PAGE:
Zibby: Caregiving is the immediate antidote to that, right? And people live longer when they're with other people. I mean, you point, I mean, obviously you're the expert in all of this, but it seems like so fundamental to caregiving. Longevity, and life itself, and satisfaction, and all these basic things to be in a relationship in which you care deeply about the person, whether you have to, you know, brush their hair or change a diaper or, you know, wheel them down the hall in whatever, a wheelchair or a stroller, whatever.

Right. Right? Then you're, you've got this immediate protection against ever feeling that loneliness and, Isolation. 

Elissa: Yeah. And you know, and it can be like lonely too, right? As a caregiver, you know, I know new moms. They can have high rates of loneliness, but I think it's, but at the same time, like, right, when we kind of invest in our relationships and we see relationships as part of self actualization of learning who we are and what it means to be a human, and it kind of changes.

It's right. The whole experience and, and, and, and makes it a place of growth and excitement and challenge and struggle, but not one that only somehow detracts from who we are. One that brings us more fully into ourselves and into our connections with other people. 

Zibby: So when you approach this as a book, how did you conceive of this originally? How close is this to how you set out to write it? All of that. 

Elissa: Yeah. So I think originally it was, um, a mom book, you know, it was just going to be about my experience with motherhood and my agent thought that it would be interesting to expand it to care more broadly. And, you know, there's a challenge to that because caring for Kids is generally a more optimistic endeavor than caring for someone with terminal cancer, obviously, or Lewy body dementia.

So there is a challenge to it, but I still felt like I wanted to rise up to the challenge and really kind of dig into just the reality that humans depend on other humans, that we'd like to think of ourselves as these like independent beings that can always take care of ourselves, but that's just not the reality of life.

And so that's one way it changed. And then I think, yeah, the other way it changed was seeing that, like, my story really had to be part of it, that it's, at first I thought it would kind of just be in the introduction and then bow, you know, pass it over to the research. But it actually, and then, you know, the first pass with my editor, she's like, where are you?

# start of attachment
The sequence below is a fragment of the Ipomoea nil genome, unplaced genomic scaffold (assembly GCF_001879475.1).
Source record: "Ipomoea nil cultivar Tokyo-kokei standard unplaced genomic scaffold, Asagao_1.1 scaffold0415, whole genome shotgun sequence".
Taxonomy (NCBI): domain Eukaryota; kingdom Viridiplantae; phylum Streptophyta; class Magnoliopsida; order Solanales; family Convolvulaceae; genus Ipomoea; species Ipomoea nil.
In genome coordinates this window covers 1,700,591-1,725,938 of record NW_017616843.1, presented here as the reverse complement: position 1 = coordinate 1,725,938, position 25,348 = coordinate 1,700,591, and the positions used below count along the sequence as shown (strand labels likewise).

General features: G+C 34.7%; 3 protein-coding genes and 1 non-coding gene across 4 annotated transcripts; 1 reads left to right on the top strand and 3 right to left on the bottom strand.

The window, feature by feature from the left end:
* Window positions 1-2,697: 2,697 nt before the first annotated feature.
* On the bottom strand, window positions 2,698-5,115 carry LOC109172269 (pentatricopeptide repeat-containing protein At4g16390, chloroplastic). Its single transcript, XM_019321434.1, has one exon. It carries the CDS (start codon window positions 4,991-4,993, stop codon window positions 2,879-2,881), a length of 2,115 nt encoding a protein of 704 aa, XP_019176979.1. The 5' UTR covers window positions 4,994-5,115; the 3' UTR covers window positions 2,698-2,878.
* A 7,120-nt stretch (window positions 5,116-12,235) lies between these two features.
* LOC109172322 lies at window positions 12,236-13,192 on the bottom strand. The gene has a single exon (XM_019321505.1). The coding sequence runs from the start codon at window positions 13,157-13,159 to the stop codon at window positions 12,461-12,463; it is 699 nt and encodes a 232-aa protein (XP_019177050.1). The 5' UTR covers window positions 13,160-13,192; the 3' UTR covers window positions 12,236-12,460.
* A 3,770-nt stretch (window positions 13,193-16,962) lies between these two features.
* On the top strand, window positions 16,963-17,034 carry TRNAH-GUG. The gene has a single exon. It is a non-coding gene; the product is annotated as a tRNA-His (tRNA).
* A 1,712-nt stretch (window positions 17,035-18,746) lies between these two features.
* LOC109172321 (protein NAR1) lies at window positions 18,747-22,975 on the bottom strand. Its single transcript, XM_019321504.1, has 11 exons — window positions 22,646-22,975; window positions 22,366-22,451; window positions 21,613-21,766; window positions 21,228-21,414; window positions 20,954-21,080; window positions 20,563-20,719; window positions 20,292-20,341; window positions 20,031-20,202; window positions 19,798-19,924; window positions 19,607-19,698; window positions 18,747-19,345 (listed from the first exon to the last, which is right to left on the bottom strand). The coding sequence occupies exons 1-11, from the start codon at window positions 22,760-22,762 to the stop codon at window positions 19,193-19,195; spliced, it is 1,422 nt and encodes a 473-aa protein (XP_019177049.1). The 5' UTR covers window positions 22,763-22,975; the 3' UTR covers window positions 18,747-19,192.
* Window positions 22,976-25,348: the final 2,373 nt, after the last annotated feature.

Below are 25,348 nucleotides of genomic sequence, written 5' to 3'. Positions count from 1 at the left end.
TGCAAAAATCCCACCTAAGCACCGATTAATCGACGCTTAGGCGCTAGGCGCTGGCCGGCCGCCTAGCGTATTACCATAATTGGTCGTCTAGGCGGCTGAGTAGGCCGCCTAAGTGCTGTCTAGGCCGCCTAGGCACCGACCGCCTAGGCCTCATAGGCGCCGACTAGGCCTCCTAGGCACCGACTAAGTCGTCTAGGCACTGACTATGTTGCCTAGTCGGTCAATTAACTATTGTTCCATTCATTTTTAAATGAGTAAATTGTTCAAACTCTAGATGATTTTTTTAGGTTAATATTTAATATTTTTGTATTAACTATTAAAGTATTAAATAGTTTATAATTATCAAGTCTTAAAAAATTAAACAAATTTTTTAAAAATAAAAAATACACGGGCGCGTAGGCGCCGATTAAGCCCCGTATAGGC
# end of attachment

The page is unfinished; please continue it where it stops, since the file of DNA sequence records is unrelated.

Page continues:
And I was like, I thought you didn't want me. I was just another Brooklyn mom, like who needs to, you know, and then she's like, no, we want you. And that actually was a whole other layer of challenge. So we have a chapter on care and philosophy and care, you know, that parenting and caregiving is like a real philosophical awakening, but also one that Western philosophy ignored until like literally 1980.

The fact that, you know. We're not, we depend on each other in relationships. It's like, didn't occur to most Western philosophers. Um, so I had an, so not only did I dig into all these amazing philosophers who are digging into care and showing how it's this place of like real epiphany of what does it mean to be a person, to live a good life, to do the right thing, but actually had to think about like, what does that mean for me?

And the same with a chapter on care and spirituality or theology. And there's all these like amazing, right, kind of feminist theologians that are like, why isn't care at the center of the religious experience? Like what's more kind of holy and whatever that means to anyone, whether that there's actually God behind holy, or just the sense of like transcendence and otherness and being part of something bigger, that You know, what's really more holy than care?

It's like honoring that, that holy quality, the divine in another. And, um, and I had to think about how actually my experience with something, some days I call God, even if I don't know what it means, was totally changed by care. And I'm Jewish and it like deepened and enriched. Enriched my, my practice as a Jew and my, like, my kind of, you know, it sounds so big and mighty, but my, like, sense of connection with the universe, caring for my kids.

And also now I love Shabbat because it's like a Friday night dinner. We actually talk to each other. There's no sense of homework. And, uh, It's like that ancient technology on a practical level is huge for my ability to like appreciate and enjoy and grow from care. So that's, you know, that was like the second layer of this book was not just looking at how this is working for everyone else and all these really cool thinkers who are thinking about, you know, care and economics and care and psychology, but having to bring it to myself and really put myself to the test and be like, how are you Alyssa being changed by care?

And so how have you changed the most? Yeah, so I think the biggest thing for me, the first, my first big, like, epiphany by way of care came with, uh, Augie, my first son, who, he was always a very practical, reserved kid. He, he didn't, he wasn't your typical tantrum toddler. I had one of those, Levi, so don't worry everyone, I know what it's like, but Augie was always like, almost.

Too reasonable, too rational. If he, you know, had taken that, that marshmallow test that, you know, if you wait, you get a marshmallow. That's that there's this psychology test that teaches kids ability to like think of the future. And he would almost do too well on it. You know, he would, it's like, like, you know, he was the kind of kid.